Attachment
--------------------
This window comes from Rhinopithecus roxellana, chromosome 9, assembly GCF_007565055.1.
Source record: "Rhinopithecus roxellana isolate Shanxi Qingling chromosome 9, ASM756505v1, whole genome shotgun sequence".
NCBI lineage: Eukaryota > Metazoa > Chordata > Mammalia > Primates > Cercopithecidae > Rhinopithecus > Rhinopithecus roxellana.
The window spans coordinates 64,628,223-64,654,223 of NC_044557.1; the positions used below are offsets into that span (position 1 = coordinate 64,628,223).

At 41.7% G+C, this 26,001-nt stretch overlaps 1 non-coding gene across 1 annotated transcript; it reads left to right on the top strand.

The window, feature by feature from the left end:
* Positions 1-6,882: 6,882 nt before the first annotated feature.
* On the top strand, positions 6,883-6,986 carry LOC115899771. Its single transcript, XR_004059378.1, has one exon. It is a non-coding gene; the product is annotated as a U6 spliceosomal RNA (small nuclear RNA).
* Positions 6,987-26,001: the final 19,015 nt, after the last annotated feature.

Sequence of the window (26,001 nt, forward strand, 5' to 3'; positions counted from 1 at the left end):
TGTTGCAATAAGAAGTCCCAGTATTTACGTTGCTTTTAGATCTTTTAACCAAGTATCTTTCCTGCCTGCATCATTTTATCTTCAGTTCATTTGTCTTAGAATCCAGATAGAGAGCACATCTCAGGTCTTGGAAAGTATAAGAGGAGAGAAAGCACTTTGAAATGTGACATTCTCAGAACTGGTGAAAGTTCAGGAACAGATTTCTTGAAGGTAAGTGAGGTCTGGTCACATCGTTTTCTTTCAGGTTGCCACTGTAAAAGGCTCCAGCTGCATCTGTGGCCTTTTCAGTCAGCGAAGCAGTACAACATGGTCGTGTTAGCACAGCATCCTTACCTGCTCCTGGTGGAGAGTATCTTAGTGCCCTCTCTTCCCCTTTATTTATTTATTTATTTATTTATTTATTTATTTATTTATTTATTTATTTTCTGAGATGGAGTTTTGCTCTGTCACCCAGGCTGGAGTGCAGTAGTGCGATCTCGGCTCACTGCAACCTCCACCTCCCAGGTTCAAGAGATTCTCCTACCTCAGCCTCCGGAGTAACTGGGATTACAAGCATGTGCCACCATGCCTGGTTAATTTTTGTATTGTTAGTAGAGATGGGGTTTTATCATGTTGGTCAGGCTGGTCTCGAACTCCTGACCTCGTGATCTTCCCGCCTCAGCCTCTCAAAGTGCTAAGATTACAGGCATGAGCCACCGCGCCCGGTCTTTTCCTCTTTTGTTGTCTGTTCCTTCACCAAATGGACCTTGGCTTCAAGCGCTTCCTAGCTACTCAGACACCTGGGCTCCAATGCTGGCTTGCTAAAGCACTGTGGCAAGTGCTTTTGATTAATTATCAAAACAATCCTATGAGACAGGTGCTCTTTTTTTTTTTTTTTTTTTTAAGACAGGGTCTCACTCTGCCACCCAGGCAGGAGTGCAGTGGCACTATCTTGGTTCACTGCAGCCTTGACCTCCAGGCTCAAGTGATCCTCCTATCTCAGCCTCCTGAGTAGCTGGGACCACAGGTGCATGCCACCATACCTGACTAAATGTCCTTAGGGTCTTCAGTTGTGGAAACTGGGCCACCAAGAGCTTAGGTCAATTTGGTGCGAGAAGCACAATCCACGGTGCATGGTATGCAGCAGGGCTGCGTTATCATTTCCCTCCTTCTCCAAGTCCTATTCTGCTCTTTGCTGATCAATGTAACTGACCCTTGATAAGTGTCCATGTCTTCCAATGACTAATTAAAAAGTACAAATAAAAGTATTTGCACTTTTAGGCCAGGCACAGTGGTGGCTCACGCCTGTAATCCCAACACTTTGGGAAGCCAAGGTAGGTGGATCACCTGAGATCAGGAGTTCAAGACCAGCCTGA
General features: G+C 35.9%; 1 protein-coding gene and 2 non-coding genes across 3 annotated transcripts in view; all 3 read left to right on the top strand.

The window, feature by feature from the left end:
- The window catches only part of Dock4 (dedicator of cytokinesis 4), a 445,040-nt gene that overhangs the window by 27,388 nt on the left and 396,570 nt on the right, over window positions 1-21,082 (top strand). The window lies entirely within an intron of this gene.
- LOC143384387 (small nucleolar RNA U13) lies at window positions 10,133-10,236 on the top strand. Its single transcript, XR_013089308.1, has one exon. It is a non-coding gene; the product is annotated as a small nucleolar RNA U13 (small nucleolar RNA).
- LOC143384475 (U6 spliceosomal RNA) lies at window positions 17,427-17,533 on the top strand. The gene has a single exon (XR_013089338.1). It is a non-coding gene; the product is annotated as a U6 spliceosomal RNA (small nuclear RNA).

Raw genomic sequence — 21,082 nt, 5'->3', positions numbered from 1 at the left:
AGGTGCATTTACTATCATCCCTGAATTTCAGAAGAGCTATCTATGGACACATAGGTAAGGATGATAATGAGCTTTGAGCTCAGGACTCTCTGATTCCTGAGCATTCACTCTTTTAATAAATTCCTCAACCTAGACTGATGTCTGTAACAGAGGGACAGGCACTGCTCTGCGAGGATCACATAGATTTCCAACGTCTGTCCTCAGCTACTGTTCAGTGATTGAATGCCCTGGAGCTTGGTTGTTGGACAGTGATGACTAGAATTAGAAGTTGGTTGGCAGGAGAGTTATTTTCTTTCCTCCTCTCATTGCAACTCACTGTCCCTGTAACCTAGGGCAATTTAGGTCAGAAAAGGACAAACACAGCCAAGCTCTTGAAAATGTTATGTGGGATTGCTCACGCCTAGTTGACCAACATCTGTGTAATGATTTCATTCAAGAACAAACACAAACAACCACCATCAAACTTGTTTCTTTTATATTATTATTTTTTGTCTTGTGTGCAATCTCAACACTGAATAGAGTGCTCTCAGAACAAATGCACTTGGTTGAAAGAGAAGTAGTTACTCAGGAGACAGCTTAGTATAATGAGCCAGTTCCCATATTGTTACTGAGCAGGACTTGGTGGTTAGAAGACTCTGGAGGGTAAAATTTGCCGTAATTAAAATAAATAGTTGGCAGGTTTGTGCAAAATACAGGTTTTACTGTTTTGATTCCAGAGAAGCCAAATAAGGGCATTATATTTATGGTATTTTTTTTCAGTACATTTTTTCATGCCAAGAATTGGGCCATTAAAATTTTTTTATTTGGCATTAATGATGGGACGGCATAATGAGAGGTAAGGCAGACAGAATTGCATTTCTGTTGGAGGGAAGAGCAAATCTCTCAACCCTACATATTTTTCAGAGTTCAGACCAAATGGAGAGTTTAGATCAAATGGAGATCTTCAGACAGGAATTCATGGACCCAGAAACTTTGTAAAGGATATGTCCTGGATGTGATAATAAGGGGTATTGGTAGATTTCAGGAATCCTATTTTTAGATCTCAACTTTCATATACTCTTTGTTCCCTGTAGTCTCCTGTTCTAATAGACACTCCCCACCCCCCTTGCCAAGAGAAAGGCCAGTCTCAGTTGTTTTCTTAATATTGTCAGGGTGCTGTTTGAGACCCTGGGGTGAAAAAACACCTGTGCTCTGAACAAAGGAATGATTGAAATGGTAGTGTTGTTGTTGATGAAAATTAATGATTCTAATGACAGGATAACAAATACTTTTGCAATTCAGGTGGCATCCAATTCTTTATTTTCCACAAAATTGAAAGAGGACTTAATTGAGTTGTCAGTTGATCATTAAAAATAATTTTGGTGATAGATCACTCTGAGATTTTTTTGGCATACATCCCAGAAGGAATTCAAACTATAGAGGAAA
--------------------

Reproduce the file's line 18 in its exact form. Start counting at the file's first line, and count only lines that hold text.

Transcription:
AGGTGCATTTACTATCATCCCTGAATTTCAGAAGAGCTATCTATGGACACATAGGTAAGGATGATAATGAGCTTTGAGCTCAGGACTCTCTGATTCCTGAGCATTCACTCTTTTAATAAATTCCTCAACCTAGACTGATGTCTGTAACAGAGGGACAGGCACTGCTCTGCGAGGATCACATAGATTTCCAACGTCTGTCCTCAGCTACTGTTCAGTGATTGAATGCCCTGGAGCTTGGTTGTTGGACAGTGATGACTAGAATTAGAAGTTGGTTGGCAGGAGAGTTATTTTCTTTCCTCCTCTCATTGCAACTCACTGTCCCTGTAACCTAGGGCAATTTAGGTCAGAAAAGGACAAACACAGCCAAGCTCTTGAAAATGTTATGTGGGATTGCTCACGCCTAGTTGACCAACATCTGTGTAATGATTTCATTCAAGAACAAACACAAACAACCACCATCAAACTTGTTTCTTTTATATTATTATTTTTTGTCTTGTGTGCAATCTCAACACTGAATAGAGTGCTCTCAGAACAAATGCACTTGGTTGAAAGAGAAGTAGTTACTCAGGAGACAGCTTAGTATAATGAGCCAGTTCCCATATTGTTACTGAGCAGGACTTGGTGGTTAGAAGACTCTGGAGGGTAAAATTTGCCGTAATTAAAATAAATAGTTGGCAGGTTTGTGCAAAATACAGGTTTTACTGTTTTGATTCCAGAGAAGCCAAATAAGGGCATTATATTTATGGTATTTTTTTTCAGTACATTTTTTCATGCCAAGAATTGGGCCATTAAAATTTTTTTATTTGGCATTAATGATGGGACGGCATAATGAGAGGTAAGGCAGACAGAATTGCATTTCTGTTGGAGGGAAGAGCAAATCTCTCAACCCTACATATTTTTCAGAGTTCAGACCAAATGGAGAGTTTAGATCAAATGGAGATCTTCAGACAGGAATTCATGGACCCAGAAACTTTGTAAAGGATATGTCCTGGATGTGATAATAAGGGGTATTGGTAGATTTCAGGAATCCTATTTTTAGATCTCAACTTTCATATACTCTTTGTTCCCTGTAGTCTCCTGTTCTAATAGACACTCCCCACCCCCCTTGCCAAGAGAAAGGCCAGTCTCAGTTGTTTTCTTAATATTGTCAGGGTGCTGTTTGAGACCCTGGGGTGAAAAAACACCTGTGCTCTGAACAAAGGAATGATTGAAATGGTAGTGTTGTTGTTGATGAAAATTAATGATTCTAATGACAGGATAACAAATACTTTTGCAATTCAGGTGGCATCCAATTCTTTATTTTCCACAAAATTGAAAGAGGACTTAATTGAGTTGTCAGTTGATCATTAAAAATAATTTTGGTGATAGATCACTCTGAGATTTTTTTGGCATACATCCCAGAAGGAATTCAAACTATAGAGGAAA